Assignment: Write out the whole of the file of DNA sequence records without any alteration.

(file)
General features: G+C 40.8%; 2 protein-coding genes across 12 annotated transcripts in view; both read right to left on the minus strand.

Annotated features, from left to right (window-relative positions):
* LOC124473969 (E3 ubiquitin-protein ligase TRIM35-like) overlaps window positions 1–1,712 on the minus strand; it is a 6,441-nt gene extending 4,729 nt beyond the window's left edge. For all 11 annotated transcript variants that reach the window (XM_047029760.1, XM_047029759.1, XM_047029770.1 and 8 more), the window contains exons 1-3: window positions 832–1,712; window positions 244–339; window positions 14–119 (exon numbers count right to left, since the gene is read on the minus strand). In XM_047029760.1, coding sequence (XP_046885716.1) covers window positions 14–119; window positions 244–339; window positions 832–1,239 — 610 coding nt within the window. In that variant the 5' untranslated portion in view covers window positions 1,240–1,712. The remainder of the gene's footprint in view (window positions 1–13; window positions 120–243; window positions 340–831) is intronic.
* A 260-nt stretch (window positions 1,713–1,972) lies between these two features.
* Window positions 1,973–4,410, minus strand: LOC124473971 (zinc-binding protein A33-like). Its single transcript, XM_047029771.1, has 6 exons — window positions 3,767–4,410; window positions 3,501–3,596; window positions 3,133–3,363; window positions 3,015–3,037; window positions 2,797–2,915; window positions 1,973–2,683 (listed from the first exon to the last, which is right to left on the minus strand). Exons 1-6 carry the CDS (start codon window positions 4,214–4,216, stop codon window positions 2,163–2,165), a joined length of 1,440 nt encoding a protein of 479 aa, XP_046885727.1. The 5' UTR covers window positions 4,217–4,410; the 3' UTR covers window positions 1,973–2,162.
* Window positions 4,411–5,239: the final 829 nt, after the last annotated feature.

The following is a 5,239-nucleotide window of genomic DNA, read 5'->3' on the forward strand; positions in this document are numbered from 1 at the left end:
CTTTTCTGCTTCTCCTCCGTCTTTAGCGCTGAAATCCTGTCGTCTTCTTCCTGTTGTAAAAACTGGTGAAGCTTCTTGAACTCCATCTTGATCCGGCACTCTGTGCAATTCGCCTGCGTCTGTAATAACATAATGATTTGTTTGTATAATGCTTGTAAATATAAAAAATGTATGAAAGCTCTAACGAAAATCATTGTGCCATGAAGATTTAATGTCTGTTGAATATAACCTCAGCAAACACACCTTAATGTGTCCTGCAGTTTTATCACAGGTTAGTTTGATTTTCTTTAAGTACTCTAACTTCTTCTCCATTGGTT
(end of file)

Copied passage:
General features: G+C 40.8%; 2 protein-coding genes across 12 annotated transcripts in view; both read right to left on the minus strand.

Annotated features, from left to right (window-relative positions):
* LOC124473969 (E3 ubiquitin-protein ligase TRIM35-like) overlaps window positions 1–1,712 on the minus strand; it is a 6,441-nt gene extending 4,729 nt beyond the window's left edge. For all 11 annotated transcript variants that reach the window (XM_047029760.1, XM_047029759.1, XM_047029770.1 and 8 more), the window contains exons 1-3: window positions 832–1,712; window positions 244–339; window positions 14–119 (exon numbers count right to left, since the gene is read on the minus strand). In XM_047029760.1, coding sequence (XP_046885716.1) covers window positions 14–119; window positions 244–339; window positions 832–1,239 — 610 coding nt within the window. In that variant the 5' untranslated portion in view covers window positions 1,240–1,712. The remainder of the gene's footprint in view (window positions 1–13; window positions 120–243; window positions 340–831) is intronic.
* A 260-nt stretch (window positions 1,713–1,972) lies between these two features.
* Window positions 1,973–4,410, minus strand: LOC124473971 (zinc-binding protein A33-like). Its single transcript, XM_047029771.1, has 6 exons — window positions 3,767–4,410; window positions 3,501–3,596; window positions 3,133–3,363; window positions 3,015–3,037; window positions 2,797–2,915; window positions 1,973–2,683 (listed from the first exon to the last, which is right to left on the minus strand). Exons 1-6 carry the CDS (start codon window positions 4,214–4,216, stop codon window positions 2,163–2,165), a joined length of 1,440 nt encoding a protein of 479 aa, XP_046885727.1. The 5' UTR covers window positions 4,217–4,410; the 3' UTR covers window positions 1,973–2,162.
* Window positions 4,411–5,239: the final 829 nt, after the last annotated feature.

The following is a 5,239-nucleotide window of genomic DNA, read 5'->3' on the forward strand; positions in this document are numbered from 1 at the left end:
CTTTTCTGCTTCTCCTCCGTCTTTAGCGCTGAAATCCTGTCGTCTTCTTCCTGTTGTAAAAACTGGTGAAGCTTCTTGAACTCCATCTTGATCCGGCACTCTGTGCAATTCGCCTGCGTCTGTAATAACATAATGATTTGTTTGTATAATGCTTGTAAATATAAAAAATGTATGAAAGCTCTAACGAAAATCATTGTGCCATGAAGATTTAATGTCTGTTGAATATAACCTCAGCAAACACACCTTAATGTGTCCTGCAGTTTTATCACAGGTTAGTTTGATTTTCTTTAAGTACTCTAACTTCTTCTCCATTGGTT